There can’t be many nuclear bodies that choose to bury – just three days before Christmas – what is touted as a good news story by the industry. But this is exactly what Sellafield Ltd has contrived to do in its 22nd December announcement that the long overdue and eye-wateringly expensive Evaporator D has come on line at Sellafield. Yet by confirming that the new Evaporator actually came on line at 0800 on the 8th December, the start-up has been kept under wraps for a fortnight until a time when public attention was focused on seasonal festivities rather than on nuclear news. Keeping such a story under the public radar for so long is, to say the least, wholly out of character for the industry – though the Evaporator’s history is hardly something to shout about. It is not however just about the burial of ‘good’ news itself that many will find disturbing, but rather the manner in which the burial rites have been manipulated and massaged to dupe the wider world.
The ghost of Christmas past
Designed to process the dangerous high level waste liquids produced by the site’s reprocessing operations so that they can be vitrified and canned for eventual disposal, Evaporator D is located in the site’s Highly Active Liquid Evaporation and Storage (HALES) facility. Its tortured construction track record since its inception over a decade ago by British Nuclear Fuels (BNFL) is well documented and gives the lie to its original costings and timescale. As reported in the industry’s Nuclear Fuel journal in 2009 ‘Sellafield operators estimated (in 2007) the cost of the proposed Evaporator D at GBP90 million and said they expected it to be operational around 2010/2011’.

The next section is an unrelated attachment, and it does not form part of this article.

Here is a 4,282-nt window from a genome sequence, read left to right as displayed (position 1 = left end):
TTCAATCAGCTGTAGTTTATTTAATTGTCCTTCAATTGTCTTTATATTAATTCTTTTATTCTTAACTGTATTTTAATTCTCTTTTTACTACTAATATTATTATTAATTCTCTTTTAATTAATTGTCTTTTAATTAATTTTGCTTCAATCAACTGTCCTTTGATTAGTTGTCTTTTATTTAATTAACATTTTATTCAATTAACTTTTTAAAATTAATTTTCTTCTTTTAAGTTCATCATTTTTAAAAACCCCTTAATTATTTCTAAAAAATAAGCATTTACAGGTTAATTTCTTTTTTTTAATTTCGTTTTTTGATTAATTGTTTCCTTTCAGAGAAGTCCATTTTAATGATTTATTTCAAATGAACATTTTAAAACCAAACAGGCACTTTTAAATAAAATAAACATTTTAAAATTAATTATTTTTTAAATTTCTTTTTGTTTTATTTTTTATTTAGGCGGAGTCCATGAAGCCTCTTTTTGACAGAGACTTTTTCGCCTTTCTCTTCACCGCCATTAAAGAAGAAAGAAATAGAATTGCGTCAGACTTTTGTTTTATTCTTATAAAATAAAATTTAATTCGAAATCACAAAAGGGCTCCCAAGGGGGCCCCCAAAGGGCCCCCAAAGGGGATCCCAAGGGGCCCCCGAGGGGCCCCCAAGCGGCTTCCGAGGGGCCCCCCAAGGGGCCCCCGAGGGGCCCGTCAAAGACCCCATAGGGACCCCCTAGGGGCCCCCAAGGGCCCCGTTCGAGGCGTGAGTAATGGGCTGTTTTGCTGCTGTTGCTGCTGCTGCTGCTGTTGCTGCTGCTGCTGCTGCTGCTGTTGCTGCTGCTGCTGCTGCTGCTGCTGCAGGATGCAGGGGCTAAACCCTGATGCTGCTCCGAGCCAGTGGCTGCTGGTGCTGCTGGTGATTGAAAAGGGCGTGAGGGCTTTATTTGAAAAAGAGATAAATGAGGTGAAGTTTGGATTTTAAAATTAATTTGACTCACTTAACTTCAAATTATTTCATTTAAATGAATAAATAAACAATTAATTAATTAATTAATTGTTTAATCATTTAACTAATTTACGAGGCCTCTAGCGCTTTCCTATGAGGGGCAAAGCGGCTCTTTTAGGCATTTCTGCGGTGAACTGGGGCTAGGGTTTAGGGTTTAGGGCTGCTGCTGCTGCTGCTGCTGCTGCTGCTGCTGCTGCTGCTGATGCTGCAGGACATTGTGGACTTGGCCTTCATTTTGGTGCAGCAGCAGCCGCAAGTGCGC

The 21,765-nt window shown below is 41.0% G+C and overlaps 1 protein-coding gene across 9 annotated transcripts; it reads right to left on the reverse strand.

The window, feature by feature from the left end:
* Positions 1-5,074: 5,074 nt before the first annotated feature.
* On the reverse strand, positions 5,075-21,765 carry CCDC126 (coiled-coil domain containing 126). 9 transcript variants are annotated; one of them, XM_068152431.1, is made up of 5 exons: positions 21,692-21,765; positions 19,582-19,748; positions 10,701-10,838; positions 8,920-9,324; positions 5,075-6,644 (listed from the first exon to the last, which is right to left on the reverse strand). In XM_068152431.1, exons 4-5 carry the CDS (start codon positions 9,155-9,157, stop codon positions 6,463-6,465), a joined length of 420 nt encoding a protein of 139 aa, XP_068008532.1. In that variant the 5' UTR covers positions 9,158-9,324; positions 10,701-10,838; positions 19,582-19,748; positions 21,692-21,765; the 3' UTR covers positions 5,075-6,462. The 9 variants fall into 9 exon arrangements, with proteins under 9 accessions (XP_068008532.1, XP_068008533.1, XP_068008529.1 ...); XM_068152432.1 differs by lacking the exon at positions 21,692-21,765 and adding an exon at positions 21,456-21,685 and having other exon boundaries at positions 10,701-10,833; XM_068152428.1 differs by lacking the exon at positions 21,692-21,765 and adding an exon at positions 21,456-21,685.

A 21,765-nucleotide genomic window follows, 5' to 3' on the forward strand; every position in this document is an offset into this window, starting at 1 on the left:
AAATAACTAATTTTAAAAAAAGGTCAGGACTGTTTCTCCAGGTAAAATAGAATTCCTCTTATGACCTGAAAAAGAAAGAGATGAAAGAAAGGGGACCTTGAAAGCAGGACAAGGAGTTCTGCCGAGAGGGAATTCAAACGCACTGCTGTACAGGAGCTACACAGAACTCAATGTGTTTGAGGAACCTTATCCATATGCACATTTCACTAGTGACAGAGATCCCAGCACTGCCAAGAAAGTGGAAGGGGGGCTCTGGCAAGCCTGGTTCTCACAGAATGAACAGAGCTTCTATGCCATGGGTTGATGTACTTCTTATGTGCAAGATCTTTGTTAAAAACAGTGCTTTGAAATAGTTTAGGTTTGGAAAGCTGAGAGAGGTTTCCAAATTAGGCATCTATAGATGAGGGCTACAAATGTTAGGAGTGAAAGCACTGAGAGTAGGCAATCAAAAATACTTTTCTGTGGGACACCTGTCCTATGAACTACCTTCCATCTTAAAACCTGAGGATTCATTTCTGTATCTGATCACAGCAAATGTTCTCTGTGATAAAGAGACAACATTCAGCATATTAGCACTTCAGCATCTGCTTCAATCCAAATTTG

The £740M cost of Evaporator D in 2015 was increased to £750M by the NDA as an ‘estimated’ cost at March 2017 in its Annual Report & Accounts 2016/17. The final cost is likely to be higher.
Since those heady days for the industry, the life of the facility has lurched from one crisis to another, with Sellafield, the Nuclear Decommissioning Authority (NDA) and it’s sacked Nuclear Management Partners (NMP) contractor all being taken to task by the Government’s National Audit Office and the Public Accounts Committee for inept mismanagement of the Project. Now in operation over six years late, the Evaporator’s £750M cost today represents an eight-fold increase on its original costing.
In sweeping the delays and cost-hikes under the convenient Christmas carpet, Sellafield Ltd’s ‘News Story’ of 22nd December has presented a view of the Evaporator that long-term observers of the project will simply not recognise – particularly the manipulation of Evaporator D’s ‘mission’ at Sellafield which it now highlights as supporting the clean-out of the sites reprocessing plants and other decommissioning programmes.